Sunday, December 7, 2008

Music Is So Good For Your Soul!

In The Wiz , the Broadway musical version of The Wizard of Oz, Evillene, the wicked witch, sings a show stopping number, No Bad News , in which she warns that there will be hell to pay to anyone who dares to bring her any bad news.

When I wake up in the afternoon
Which it pleases me to do
Don't nobody bring me no bad news
'Cause I wake up already negative
And I've wired up my fuse
So don't nobody bring me no bad news

I've taken Evillene's admonishment to heart and decided to refuse to discuss all of the bad news that fills the headlines and to instead focus on things that entertain me. So in spite of President Bush's declaration that we are indeed in a recession, I have elected not to sing the recession blues, at least for today.

I live my life through music and I listen to a fairly eclectic mix of genres as attested to by my playlist (temporarily removed so that you may listen to the various videos that I've included in this post).

One of the reasons that I like music so much is that there are songs to fit every mood and occasion in your life. When I hear Elton John's Daniel, I'm immediately transported back to the summer of 1972 when I was caught up in the war protest and a good looking boy on whom I had a colossal crush. That was also the summer that I listened to Joni Mitchell's Blue on the album of the same title, over and over again.

When your heart is breaking and you're 17, there is no better accompaniment than Joni. Between Joni and Laura Nyro, I came to realize that there is a certain satisfaction in weeping your eyes out, convinced that your world will end if you can't have the object of your affection.

I wasn't then nor am I now continually morose, although I do have a predilection for sad songs. To paraphrase Tolstoy, happy songs are all alike, it's the sad ones that suck you in and linger in your head. Sometimes sad songs have an edge to them that catches my attention. I still love Laura Nyro's version of her song, Eli's Coming . Especially the last minute and-a-half where she slows down the rhythm and just grooves with it.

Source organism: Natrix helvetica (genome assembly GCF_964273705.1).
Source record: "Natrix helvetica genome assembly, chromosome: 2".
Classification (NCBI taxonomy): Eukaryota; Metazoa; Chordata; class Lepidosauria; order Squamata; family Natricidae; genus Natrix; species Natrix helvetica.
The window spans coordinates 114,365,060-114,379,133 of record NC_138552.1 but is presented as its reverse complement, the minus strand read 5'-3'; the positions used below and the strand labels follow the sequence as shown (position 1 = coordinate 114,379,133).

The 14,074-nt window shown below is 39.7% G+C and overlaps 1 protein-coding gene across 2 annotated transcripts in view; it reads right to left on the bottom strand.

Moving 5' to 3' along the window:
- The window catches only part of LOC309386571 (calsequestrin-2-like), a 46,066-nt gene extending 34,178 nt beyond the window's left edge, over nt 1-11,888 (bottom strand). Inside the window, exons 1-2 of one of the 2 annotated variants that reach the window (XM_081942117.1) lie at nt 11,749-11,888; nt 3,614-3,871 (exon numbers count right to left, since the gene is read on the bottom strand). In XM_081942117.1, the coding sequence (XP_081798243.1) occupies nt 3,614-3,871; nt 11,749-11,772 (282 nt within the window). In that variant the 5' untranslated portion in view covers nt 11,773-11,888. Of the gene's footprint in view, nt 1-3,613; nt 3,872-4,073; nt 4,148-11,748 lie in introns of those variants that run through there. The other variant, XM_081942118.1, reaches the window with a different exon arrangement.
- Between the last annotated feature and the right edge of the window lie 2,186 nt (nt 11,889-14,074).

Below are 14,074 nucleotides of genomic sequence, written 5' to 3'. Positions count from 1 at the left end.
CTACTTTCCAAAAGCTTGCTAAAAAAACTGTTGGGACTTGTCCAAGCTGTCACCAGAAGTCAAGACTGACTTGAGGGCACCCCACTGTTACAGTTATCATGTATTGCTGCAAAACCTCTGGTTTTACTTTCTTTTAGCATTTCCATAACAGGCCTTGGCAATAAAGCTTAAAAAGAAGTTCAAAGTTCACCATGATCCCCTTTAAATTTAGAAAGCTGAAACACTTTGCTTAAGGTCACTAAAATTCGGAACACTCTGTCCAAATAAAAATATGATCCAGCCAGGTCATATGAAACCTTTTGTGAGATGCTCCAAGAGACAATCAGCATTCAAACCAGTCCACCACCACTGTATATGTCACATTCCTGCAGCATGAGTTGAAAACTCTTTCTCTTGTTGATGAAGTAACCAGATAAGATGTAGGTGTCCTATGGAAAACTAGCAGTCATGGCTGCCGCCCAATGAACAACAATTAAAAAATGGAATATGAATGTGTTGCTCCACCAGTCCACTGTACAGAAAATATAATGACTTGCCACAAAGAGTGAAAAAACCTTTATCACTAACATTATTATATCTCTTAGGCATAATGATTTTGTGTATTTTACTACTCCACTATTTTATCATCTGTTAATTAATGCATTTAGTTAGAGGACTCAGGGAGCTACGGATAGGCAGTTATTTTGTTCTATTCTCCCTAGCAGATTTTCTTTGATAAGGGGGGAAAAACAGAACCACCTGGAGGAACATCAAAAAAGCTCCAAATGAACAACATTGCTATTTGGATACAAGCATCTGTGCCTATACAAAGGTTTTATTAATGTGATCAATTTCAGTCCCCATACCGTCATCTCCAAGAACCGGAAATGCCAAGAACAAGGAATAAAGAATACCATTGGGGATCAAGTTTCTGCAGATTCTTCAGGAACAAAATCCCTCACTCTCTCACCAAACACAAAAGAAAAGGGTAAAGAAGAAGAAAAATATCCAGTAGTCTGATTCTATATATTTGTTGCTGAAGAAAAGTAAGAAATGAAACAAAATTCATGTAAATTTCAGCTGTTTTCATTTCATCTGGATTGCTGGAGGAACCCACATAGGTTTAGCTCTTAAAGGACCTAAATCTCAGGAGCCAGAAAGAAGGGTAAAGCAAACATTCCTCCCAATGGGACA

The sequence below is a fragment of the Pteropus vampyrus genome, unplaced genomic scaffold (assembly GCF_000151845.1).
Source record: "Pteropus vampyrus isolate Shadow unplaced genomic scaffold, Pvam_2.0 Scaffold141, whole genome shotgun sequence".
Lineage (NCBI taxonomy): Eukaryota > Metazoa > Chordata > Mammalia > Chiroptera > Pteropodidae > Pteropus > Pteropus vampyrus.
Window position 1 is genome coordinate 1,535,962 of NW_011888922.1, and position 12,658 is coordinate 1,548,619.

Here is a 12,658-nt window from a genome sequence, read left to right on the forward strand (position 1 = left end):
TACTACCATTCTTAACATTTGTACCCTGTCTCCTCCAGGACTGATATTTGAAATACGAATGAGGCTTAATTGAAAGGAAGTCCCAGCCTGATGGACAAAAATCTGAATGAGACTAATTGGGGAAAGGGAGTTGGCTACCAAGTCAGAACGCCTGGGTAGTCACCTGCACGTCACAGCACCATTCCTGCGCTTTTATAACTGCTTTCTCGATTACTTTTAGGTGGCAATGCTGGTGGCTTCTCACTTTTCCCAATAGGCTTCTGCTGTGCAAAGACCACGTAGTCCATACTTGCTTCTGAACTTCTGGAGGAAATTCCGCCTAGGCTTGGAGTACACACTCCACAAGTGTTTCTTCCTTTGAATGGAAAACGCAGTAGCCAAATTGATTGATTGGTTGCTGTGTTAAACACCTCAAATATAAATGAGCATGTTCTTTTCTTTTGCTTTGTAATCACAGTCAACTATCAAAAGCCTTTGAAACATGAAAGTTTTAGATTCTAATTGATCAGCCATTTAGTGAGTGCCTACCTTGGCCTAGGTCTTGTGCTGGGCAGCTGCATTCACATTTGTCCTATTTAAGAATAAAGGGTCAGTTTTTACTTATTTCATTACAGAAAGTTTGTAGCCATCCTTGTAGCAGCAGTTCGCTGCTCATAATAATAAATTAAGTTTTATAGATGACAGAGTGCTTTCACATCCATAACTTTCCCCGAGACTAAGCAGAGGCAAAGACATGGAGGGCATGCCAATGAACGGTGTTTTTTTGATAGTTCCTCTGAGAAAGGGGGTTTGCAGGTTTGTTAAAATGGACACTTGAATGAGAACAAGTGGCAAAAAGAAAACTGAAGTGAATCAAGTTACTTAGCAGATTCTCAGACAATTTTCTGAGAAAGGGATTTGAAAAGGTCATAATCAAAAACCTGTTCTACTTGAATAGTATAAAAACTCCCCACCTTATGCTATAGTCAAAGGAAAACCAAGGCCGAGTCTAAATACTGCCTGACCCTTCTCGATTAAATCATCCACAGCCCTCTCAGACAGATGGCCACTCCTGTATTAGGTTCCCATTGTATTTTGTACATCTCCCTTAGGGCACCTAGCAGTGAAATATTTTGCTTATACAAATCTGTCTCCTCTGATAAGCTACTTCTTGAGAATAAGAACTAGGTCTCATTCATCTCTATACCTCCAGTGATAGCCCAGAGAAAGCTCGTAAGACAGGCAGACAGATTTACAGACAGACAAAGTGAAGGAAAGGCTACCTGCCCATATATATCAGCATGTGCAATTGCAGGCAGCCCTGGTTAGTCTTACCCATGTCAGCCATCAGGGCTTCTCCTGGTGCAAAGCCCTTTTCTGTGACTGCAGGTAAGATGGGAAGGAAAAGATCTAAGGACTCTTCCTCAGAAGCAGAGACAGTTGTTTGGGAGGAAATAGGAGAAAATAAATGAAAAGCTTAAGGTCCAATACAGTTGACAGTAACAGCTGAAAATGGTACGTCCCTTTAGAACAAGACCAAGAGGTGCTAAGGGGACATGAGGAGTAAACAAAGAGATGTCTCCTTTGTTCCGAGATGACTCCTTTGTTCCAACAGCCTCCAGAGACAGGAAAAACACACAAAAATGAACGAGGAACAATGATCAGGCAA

Then there is Aretha singing Think, upset at the way she's been treated but warning the low-down object of her affection that he'd better "...think, think about what you're trying to do to me." You just know that he's going to be sorry some day.

Several years back, Toni Braxton released a song, Seven Whole Days, that I declared to be the national anthem for every woman who has ever been done wrong by a man. (Sorry guys, get your own damn song!) The song centers on that peculiar disease common to men known as Phoneuseitis, characterized by an inability to pick up a telephone and make a call. Braxton's pretty fed up by her guy's failure to telephone, singing, "Seven whole days, not a word from you; seven whole nights, and I'm just about through... Can't take it no more; I've had about enough of this. I'd rather be on my own."

As I was driving to work a couple of weeks ago, I heard a new song that really caught my ear. The new song reminded me of a not so new song with the same theme. Both songs made me laugh wickedly and think bad thoughts. I really like these songs. I warn you that it may distress you if you take my pleasure in these songs too seriously and attempt to analyze my affection for them. I've decided that they are both deserving of status as my new national anthem for women who find themselves infected with Payback Syndrome also known as Justifiabilitis. I've decided to just alternate between singing them upon rising every morning. I think that it's fitting that one is an R&B tune, I Busted Out Your Windows, by Jazmine Sullivan and the other a country song, Before He Cheats, by Carrie Underwood. I told you that my tastes are eclectic.

BTW, the videos include the lyrics.

Note: I own a lot of CDs. Did you know that if you join a record club, purchase 14 CDs for $0.99 plus shipping and handling($6.99), buy the three or four additional CDs to fulfill your membership requirement, and then don't order anything for six months, the record club will throw you out? It sends you a rather cold letter stating that as you haven't made a purchase in quite some time that you are no longer a member. Another six months go by and then something miraculous happens--the record club sends you an offer for another 14 CDs for $0.99 plus shipping and handling, and the whole cycle starts again.

I've been thrown out of BMG and Columbia House (I think that its music CD division is now defunct) more times than Ralph Nader has run for president.